#NCVS Panel on Social Entrepreneurship


At last week’s opening of the National Conference on Volunteering and Service (NCVS), our founder participated on a panel that offered some unique insights on social entrepreneurship. The conference – which is an annual convening of nonprofit and business leaders and is the world’s largest gathering on the topic of volunteerism and community service – kicked off Wednesday with this panel, “Community Revitalization Through Social Entrepreneurship”. The session began with a keynote by Bill Shore, the founder and CEO of Share Our Strength. Bill shared how SOS began in 1984 with a small cash advance from a credit card and today works directly with governors and other leaders across the country to end youth hunger by 2015 through their No Kid Hungry campaign. He emphasized that for any social sector organization to be successful, it must make investments in its people and infrastructure as well as pursue big goals.

Following the keynote, Lisa Hall, CEO of Calvert Foundation, introduced panelists and began the discussion. Joining our founder Darius Graham, on the panel were Nick Vilelle, founder of Cause, and Ross Baird, founder of Village Capital. Here are some key takeaways and insights from Darius:

Q: How do you define social entrepreneurship?

Darius: DC Social Innovation Project defines social entrepreneurship as tackling a social problem in an organized, structured way. This may mean creating a for-profit company with a significant social mission, or creating a non-profit organization. In either case it involves combining one’s passion and expertise, and building an organization to channel resources toward solving a social problem. Clara Barton is a great example of a social entrepreneur because she didn’t stop at doing the great work of being a nurse and humanitarian, but she built the American Red Cross as an organization that would enable her work to scale and continue for generations to come.

Q: Why do you think there’s such a growing interest in social entrepreneurship, especially from the Millennial generation?

Darius: I think it has a lot to do with the fact that our world is much more connected now and we are a bit more aware of the suffering and challenges that others face. Further, Millennials have come of age at a time where newer organizations like tech start-ups have changed the way we live, and so we have an interest in applying that innovative mindset to problems our society has faced for a long time but that traditional organizations may not have been able to solve.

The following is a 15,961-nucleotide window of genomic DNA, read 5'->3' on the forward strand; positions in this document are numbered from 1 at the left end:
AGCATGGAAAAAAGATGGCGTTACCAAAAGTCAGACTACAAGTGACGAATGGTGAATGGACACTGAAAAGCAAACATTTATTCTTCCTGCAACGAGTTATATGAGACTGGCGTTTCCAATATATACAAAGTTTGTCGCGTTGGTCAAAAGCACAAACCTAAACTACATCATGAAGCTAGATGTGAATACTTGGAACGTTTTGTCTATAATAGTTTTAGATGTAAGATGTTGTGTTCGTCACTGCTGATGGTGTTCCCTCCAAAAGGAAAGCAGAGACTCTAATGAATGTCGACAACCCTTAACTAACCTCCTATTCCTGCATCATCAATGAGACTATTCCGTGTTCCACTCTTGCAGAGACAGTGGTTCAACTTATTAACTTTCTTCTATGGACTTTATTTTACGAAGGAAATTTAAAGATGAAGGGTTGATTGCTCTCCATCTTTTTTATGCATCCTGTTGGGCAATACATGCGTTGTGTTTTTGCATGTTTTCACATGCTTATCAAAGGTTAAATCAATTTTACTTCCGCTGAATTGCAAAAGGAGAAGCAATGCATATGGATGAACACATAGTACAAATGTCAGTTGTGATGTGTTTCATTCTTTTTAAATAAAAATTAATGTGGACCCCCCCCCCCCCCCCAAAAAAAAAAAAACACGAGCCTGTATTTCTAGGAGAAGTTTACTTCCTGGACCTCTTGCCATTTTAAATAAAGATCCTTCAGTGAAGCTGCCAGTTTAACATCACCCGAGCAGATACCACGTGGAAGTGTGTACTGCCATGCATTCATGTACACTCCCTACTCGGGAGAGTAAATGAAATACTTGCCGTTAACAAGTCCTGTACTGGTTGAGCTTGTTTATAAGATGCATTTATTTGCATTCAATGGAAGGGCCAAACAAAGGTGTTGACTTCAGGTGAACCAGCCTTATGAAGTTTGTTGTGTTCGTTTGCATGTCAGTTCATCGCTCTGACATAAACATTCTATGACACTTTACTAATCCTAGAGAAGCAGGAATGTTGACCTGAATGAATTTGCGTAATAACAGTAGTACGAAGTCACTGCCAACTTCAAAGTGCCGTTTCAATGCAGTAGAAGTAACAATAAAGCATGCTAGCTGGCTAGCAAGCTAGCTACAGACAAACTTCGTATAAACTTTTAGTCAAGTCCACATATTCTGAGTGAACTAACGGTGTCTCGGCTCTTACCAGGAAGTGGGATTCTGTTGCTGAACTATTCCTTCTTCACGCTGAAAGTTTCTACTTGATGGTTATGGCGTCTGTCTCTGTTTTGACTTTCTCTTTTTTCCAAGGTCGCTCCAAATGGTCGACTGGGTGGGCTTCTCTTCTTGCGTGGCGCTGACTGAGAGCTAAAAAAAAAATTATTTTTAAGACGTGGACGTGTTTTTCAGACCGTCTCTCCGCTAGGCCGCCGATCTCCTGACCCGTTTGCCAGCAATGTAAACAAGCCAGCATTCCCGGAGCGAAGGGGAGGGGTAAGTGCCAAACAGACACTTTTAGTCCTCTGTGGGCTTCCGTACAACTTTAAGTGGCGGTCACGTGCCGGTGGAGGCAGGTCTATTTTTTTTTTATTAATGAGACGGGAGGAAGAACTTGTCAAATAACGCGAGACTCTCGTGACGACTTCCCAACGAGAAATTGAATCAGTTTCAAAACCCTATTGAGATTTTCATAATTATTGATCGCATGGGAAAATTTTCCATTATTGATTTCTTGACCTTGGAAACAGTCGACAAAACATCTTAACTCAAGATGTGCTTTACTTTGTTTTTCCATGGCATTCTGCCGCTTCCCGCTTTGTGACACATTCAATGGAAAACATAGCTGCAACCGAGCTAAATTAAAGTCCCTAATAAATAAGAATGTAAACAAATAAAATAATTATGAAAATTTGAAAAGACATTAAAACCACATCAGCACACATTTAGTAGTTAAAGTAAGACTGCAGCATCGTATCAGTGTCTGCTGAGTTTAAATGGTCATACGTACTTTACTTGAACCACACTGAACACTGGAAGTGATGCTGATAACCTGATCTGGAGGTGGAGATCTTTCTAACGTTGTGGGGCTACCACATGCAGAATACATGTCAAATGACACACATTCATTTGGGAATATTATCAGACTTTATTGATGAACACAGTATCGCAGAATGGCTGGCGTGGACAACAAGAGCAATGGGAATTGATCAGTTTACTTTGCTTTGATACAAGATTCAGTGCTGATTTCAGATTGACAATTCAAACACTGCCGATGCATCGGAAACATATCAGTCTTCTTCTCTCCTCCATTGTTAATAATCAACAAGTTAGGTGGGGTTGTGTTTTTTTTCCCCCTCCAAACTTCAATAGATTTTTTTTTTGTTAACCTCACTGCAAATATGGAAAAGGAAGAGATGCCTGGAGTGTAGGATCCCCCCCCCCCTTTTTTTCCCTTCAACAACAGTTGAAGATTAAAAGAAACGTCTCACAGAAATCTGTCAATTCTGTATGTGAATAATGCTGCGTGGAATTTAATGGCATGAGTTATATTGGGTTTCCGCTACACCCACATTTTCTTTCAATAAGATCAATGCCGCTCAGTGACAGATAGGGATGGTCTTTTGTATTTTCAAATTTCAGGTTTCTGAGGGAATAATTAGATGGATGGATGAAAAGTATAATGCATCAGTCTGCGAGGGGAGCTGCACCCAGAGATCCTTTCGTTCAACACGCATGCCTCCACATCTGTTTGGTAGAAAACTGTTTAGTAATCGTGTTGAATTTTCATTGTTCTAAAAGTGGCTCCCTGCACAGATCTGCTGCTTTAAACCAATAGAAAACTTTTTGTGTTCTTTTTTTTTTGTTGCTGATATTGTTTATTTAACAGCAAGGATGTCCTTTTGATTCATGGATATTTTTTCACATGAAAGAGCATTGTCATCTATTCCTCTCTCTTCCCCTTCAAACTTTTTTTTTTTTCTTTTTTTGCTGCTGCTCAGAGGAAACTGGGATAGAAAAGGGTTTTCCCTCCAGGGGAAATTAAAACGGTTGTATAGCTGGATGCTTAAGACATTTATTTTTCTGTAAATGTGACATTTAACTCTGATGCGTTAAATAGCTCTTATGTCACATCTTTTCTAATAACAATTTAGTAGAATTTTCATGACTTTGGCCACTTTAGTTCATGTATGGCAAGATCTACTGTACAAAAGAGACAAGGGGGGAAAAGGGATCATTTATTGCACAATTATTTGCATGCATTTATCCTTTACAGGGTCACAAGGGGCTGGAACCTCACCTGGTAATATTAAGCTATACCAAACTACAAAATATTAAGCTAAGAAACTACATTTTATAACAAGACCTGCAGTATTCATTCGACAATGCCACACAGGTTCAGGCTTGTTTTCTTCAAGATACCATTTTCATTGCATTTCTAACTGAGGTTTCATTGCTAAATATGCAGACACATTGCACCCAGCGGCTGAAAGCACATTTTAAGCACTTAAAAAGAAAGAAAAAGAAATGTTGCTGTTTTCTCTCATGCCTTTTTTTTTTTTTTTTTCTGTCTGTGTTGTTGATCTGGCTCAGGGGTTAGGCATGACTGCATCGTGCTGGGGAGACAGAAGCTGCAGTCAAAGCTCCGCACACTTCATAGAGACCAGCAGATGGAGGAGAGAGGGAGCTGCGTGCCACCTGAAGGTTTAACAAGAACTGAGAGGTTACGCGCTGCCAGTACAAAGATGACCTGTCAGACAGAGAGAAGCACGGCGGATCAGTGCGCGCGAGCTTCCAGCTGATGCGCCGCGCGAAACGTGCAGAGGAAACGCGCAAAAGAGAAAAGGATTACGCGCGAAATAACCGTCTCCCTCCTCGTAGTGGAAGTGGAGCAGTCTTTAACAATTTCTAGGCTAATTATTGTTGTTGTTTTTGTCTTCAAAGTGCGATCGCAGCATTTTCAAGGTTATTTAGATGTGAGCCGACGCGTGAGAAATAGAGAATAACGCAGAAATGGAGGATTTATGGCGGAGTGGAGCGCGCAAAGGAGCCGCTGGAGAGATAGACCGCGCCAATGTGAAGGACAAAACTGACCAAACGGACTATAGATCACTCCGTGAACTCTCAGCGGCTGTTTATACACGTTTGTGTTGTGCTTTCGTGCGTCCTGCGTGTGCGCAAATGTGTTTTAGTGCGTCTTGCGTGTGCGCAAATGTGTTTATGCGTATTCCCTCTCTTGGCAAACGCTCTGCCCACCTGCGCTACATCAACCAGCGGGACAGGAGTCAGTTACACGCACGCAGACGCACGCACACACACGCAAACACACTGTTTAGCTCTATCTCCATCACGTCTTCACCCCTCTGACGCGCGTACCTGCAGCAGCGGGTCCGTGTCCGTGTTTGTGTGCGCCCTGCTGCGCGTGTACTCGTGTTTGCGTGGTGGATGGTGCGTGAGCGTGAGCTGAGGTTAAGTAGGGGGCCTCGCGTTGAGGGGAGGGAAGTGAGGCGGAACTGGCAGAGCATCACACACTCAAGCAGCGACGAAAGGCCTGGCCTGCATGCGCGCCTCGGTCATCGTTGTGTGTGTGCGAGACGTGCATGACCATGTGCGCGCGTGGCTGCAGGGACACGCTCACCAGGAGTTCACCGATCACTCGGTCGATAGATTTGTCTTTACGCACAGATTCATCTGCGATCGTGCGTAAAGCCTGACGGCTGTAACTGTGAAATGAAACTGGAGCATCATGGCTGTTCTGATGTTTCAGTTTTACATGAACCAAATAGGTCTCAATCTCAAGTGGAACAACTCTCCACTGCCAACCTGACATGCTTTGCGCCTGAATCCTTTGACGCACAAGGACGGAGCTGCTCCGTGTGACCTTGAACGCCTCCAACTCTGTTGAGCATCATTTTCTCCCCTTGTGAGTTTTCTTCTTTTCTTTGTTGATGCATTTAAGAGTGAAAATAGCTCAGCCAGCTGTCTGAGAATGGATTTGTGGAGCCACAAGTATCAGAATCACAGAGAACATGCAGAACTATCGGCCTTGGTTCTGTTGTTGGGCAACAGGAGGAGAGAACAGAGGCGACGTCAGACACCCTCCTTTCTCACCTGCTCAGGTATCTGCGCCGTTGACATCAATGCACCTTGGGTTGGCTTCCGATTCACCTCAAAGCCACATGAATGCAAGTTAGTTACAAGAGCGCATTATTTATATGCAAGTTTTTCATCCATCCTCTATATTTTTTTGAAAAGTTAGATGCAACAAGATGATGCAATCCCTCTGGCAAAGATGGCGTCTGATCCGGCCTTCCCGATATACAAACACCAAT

Q: Is social entrepreneurship/innovation just a fad or is there something meaningful there?

Darius: I think we will continue to see people thinking creatively about how to address social issues. Given limited resources – especially from traditional funding sources such as grants – individuals, communities, and governments will all have to think about how to create programs and use sources to tackle our problems in a smarter and more efficient way.

Q: What does social innovation look like in your work? What is the standard for something to be innovative?

Darius: For DC Social Innovation Project, we don’t have a bright line rule as to what is innovative or any specific criteria that an applicant would have to meet in order to be considered innovative. We do, however, specifically state that we are looking for projects that are bold, unusual, and have the potential to disrupt the problem it seeks to address. We further state that we are not looking for traditional projects like health fairs and community gardens (even though those projects can have an impact). In practice, we most often see social innovation as combining different methods of addressing a problem and consolidating them into one program. For example, our grantee Aya Community Markets is a social innovation in our view because it is not only a community market bringing fresh produce to low-income communities, but it also engages youth so they learn about entrepreneurship and business skills, AND it provides an opportunity for residents to vend their own homemade items – giving them a platform to start or grow a small business. So this layered approach is what we see most often and how we broadly identify social innovation.

Q: Any closing thoughts?

Darius: When we talk about social entrepreneurship we almost always focus on the individual entrepreneur. But for each entrepreneur, there are many people in a variety of roles working with him/her to make great things happen. So it’s important for people to remember that even if they aren’t the social entrepreneur, there is a role they can play in this sector, whether as a volunteer, donor/investor, board member, etc. We need people in all of these roles to make this important work possible. Find a cause or organization you care about, reach out, and get involved.


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